dispatchEvent(new MapViewControllerEvent(MapViewEvent.LOCATION_INITIALIZED),"Attempting to start location service.");

EventListenerList Class. For some reason, which I would characterize as a major oversite, Android does not currently provide a public EventListenerList Class. This Class makes creating custom events so much easier. However, the folks of the Firefly Client project for Android saved the day and were kind enough to create and post one publicly under an Apache License. The code is a bit dated, and shows some minor warnings when building Android v4, but it will work just fine. You’ll need to include a copy of this Class in your project to make things work.

So, that’s pretty much it. I hope this info helps you build better and more succesful projects.

References:

Java Tutorial – General Information about Writing Event Listeners

Firefly Client Android – EventListenerList Source Code

[Edited: June 7, 2012 – fixed various minor typos]

7 Critical Things to Know When Building Any Mobile App

This blog post builds on concepts proposed in an earlier post about not all mobile apps being created equally. If you are a developer who is in the process of migrating to mobile this post is for you. It’s intended to raise awareness of important items to consider in your requirements. My goal is to help you identify some of the major gotchas early on in the development process and improve your chances for success.

There are many more details to learn on the topics I’ve described below. The good news is that in the last few years the amount of deeply helpful documentation has expanded considerably. Where possible I’ve tried to include links related to each topic.

Touch-based Workflows. Recent research has shown that people use their smartphones more often than web apps, and they spend roughly 80% of their time on social media and games. Because of this and the fact that smartphones today are touch driven and not mouse driven, you have to take that into account in your user interface design. Touch implies many things including gestures and multi-touch. You can toss your old conceptions of user interface design based on desktops and tablets, and check out Android’s recommendations as well as Apple’s. My strong recommendation is to hire a UX designer to help you through building a user interface.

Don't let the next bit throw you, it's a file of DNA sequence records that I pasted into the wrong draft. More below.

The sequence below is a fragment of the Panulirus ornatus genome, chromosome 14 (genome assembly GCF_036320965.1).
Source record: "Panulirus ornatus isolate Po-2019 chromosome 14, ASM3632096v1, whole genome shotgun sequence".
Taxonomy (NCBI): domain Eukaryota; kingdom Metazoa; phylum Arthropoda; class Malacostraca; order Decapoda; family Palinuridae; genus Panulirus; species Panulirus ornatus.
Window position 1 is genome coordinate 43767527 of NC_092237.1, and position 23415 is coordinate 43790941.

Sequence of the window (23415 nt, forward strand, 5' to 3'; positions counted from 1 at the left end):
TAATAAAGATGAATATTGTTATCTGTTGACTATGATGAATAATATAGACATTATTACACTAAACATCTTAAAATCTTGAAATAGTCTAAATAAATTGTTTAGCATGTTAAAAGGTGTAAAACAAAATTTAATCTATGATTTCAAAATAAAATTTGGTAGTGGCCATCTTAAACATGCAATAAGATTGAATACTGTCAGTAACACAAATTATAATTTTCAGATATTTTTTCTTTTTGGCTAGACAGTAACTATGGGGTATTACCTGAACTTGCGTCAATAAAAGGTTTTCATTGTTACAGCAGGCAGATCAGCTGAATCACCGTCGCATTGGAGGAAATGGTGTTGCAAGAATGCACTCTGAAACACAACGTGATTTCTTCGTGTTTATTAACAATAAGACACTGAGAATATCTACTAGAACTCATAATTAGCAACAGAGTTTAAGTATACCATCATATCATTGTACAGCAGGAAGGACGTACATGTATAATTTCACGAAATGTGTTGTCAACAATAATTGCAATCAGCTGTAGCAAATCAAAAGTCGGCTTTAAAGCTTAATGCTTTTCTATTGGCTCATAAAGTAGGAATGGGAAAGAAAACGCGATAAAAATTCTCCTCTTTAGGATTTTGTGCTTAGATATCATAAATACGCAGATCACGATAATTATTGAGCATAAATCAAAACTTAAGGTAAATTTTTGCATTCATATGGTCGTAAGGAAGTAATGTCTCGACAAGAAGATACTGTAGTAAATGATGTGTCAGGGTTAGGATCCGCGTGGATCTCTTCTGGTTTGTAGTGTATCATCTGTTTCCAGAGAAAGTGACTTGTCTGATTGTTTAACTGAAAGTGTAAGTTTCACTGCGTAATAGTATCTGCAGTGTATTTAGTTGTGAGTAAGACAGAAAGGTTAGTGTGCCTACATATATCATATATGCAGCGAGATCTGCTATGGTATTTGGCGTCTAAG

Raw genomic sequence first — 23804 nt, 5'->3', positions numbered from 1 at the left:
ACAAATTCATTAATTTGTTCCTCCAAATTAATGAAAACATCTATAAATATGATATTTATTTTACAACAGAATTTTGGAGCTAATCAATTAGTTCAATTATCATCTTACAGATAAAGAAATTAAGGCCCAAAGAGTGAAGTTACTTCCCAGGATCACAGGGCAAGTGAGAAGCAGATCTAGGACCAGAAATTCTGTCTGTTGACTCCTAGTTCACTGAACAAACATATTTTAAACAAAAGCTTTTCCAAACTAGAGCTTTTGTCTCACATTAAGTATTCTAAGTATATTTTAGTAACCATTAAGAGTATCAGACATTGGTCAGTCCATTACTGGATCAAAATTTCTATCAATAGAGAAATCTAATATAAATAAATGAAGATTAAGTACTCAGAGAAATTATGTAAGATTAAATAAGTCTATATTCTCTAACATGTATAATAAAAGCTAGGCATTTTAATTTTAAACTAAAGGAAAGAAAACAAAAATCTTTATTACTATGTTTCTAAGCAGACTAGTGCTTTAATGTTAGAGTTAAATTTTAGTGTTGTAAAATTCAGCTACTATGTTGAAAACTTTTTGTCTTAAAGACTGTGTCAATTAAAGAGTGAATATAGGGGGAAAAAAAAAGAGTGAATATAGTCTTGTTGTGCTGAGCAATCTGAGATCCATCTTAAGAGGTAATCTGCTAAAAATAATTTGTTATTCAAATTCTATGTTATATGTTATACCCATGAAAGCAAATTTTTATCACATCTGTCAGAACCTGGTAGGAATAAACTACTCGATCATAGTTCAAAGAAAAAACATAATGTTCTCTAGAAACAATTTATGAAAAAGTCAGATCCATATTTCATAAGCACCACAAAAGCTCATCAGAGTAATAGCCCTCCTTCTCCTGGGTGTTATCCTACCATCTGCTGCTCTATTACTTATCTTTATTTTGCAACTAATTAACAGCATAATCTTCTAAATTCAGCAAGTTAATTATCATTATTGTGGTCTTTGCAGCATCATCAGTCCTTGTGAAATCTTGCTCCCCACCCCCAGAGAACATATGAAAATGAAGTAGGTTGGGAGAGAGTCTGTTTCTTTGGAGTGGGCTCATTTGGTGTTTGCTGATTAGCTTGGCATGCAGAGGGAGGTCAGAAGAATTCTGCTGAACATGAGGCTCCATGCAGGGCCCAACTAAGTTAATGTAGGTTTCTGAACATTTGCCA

Mutliple form factors come with various screen sizes and densities. Long gone are the days of building for just three main browser types. Now you have to take into consideration iPhones, iPads, tablets, numerous different style androids as well as desktop and laptops. Android defines the following screen sizes and, as you can see, this is quite varied and smaller than a typical laptop or desktop. Those typically run 1024 x 768 or greater.

  • xlarge screens are at least 960dp x 720dp
  • large screens are at least 640dp x 480dp
  • normal screens are at least 470dp x 320dp
  • small screens are at least 426dp x 320dp

This is important to know because an app that looks good on an iPad may not look good, or display correctly, on the four inch display of a Motorola Atrix at 960 x 540. A button that looks correctly sized on one smartphone may look too big on another. A whopping 84% of all Android screens are what Android defines as normal size (>=  470dp x 320dp) and between either medium dpi (~160dpi) or high dpi (~240dpi). But, you still have to take into consideration other densities. I also recommend taking a look at new HTML5 browser-based technologies to help with addressing this problem, such as CSS media queries.

Inconsistent Internet. It’s a best practice to check if internet connections exist and gracefully handle HTTP requests when the internet is down, as I blogged about here.  Depending on your application and needs, you should also monitor whether or not a wireless connection can be made and then allow the application to switch to wireless where possible. Wireless also has the advantage of using less battery power.

Slower Connections. And, on a related note, you can’t always depend on 4G connections having consistent maximum download speeds. Over the course of a user session, the connection speed will vary widely and you should plan for that. I’ve been trying to find some stats on mobile internet quality world-wide, if they are out there they are hard to find. But, we’ve all experience spotty mobile internet coverage. Take this into account if you are transferring large amounts of data between your servers and your app. You should also consider detecting when the user is in an area of greater bandwidth and use that to download more data less often. Use loosely coupled and event driven architectures. Test app load times on various devices and around town and away from your office.

Less CPU Horsepower. While the latest generation of four core phones are certainly the most powerful phones yet. In general, applications and web pages will run slower on phones than they do on your development machine running a desktop browser. Take older generation phones into account because they are usually significantly slower than the newer phones. There are a few workarounds in HTML5 to help with this, in that done correctly they can offload rendering to the hardware. In native applications be aware of memory leaks because, remember, more memory usage means less battery life and applications that can run slower over time.